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In the News 13.03.15 : Today’s Articles of Interest from around the Internets

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In the News 13.03.15 : Today’s Articles of Interest from around the Internets

 

 

1. How Ikea Took Over The World

“The success is hardly a fluke. Ikea, it seems, is a genius at selling Ikea—flat packing, transporting, and reassembling its quirky Swedish styling all across the planet. The furniture and furnishings brand is in more countries than Wal-Mart, Carrefour, and Toys “R” Us. China, where Ikea has eight of its 10 biggest stores, is the company’s fastest-growing market. An outlet in Morocco is coming soon, and there are hints that Brazil may not be far off. Meanwhile, Ikea is going meatballs out in India, where it plans to invest about $2 billion over a decade to open 10 stores.”

 
Read the rest of this article at Fortune


 

 

2. Michael Lewis Reflects on His Book Flash Boys, a Year After It Shook Wall Street to Its Core

“When I sat down to write Flash Boys, in 2013, I didn’t intend to see just how angry I could make the richest people on Wall Street. I was far more interested in the characters and the situation in which they found themselves. Led by an obscure 35-year-old trader at the Royal Bank of Canada named Brad Katsuyama, they were all well-regarded professionals in the U.S. stock market. The situation was that they no longer understood that market. And their ignorance was forgivable. It would have been difficult to find anyone, circa 2009, able to give you an honest account of the inner workings of the American stock market—by then fully automated, spectacularly fragmented, and complicated beyond belief by possibly well-intentioned regulators and less well-intentioned insiders. That the American stock market had become a mystery struck me as interesting. How does that happen? And who benefits?

 
Read the rest of this article at Vanity Fair

 

 


 

 

3. Remembering a Crime That You Didn’t Commit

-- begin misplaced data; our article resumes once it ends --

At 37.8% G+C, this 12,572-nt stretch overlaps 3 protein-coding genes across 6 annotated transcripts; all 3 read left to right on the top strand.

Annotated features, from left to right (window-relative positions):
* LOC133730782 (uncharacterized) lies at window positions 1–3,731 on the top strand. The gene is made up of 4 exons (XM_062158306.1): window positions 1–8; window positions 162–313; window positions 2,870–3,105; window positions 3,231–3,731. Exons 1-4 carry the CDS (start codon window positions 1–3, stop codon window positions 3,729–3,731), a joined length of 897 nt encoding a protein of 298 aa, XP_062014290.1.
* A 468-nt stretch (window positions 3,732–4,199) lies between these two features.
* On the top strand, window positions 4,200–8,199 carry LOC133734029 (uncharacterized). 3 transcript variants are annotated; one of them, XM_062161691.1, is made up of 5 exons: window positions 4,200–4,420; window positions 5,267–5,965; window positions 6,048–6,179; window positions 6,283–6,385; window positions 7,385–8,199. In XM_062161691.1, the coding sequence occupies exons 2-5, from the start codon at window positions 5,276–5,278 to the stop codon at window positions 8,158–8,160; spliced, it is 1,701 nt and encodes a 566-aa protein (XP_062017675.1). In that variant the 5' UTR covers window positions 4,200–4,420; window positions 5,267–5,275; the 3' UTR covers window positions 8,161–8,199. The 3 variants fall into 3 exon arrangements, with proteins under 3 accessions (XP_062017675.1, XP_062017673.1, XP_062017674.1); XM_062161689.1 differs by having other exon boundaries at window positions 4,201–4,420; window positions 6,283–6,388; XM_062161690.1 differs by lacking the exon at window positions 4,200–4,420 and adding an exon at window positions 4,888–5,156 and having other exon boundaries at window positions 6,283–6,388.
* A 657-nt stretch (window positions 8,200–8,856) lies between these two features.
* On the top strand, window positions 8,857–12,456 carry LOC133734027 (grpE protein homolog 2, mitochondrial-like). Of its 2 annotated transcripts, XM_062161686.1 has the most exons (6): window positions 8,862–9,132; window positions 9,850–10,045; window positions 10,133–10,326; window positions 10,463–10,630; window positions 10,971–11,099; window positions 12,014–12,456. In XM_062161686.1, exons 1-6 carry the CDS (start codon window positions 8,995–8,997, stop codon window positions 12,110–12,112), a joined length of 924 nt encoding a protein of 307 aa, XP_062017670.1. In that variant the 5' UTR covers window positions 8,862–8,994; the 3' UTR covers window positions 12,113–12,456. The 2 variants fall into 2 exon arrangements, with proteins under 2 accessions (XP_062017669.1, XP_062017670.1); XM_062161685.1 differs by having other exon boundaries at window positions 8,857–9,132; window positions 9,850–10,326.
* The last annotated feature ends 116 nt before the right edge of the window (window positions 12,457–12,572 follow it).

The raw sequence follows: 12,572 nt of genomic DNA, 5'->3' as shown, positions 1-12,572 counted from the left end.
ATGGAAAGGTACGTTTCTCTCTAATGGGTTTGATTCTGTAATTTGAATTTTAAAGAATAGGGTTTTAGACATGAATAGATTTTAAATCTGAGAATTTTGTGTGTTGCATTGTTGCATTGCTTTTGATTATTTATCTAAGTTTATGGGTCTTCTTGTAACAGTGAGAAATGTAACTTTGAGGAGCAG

“In 1906, Hugo Münsterberg, the chair of the psychology laboratory at Harvard University and the president of the American Psychological Association, wrote in the Times Magazine about a case of false confession. A woman had been found dead in Chicago, garroted with a copper wire and left in a barnyard, and the simpleminded farmer’s son who had discovered her body stood accused. The young man had an alibi, but after questioning by police he admitted to the murder. He did not simply confess, Münsterberg wrote; “he was quite willing to repeat his confession again and again. Each time it became richer in detail.” The young man’s account, he continued, was “absurd and contradictory,” a clear instance of “the involuntary elaboration of a suggestion” from his interrogators. Münsterberg cited the Salem witch trials, in which similarly vulnerable people were coerced into self-incrimination. He shared his opinion in a letter to a Chicago nerve specialist, which made the local press. A week later, the farmer’s son was hanged.”

 
Read the rest of this article at The New Yorker

 

 


 

 

4. The Invention That Could End Obesity

“Dr. Baker has come up with a nonsurgical device that he says will enable obese patients to lose substantial weight, and at a fraction of the cost of surgery — in the neighborhood of $5,000 at an outpatient center. A company claiming to have found a simple solution to drastic, easy weight loss is, of course, nothing new; in fact, it’s big business. (See: late-night infomercials.) Some surgeons and researchers are skeptical of Baker’s pressure theory, and at least one patient experienced chronic acid reflux after the device was inserted. But more than 10 years after the eureka moment, Baker is hopeful that doctors in Europe could begin using the Full Sense Device this year and in Canada and Mexico soon after. Americans will have to wait longer; Food and Drug Administration approval is unpredictable and likely still years away. Baker’s concern, though, is that the Full Sense Device might work too well. If it’s effective, easy, and cheap, what’s to stop people from abusing it?”

 
Read the rest of this article at the BuzzFeed

 

 


 

 

5. For all the smart tech, we still feel pressed for time. Are digital services the problem, or are we humans to blame?

“Life in the 21st century, we are told, is faster than ever. Time is scarce, the pace of everyday life is accelerating, and everyone complains about how busy they are. High‑speed traders make millions in milliseconds, and people go speed dating where dates lasts around five minutes. Technological innovation, we hear, is dynamic, disruptive, unfolding geometrically, changing everything. But is it true? Digital technology products claim to shrink space and collapse time while also promising to save us valuable time and free us for life’s important things.

 
Read the rest of this article at the aeon

 

 


P.S. previous articles & more by P.F.M.

 

 

[images: one // two // three // four]

 
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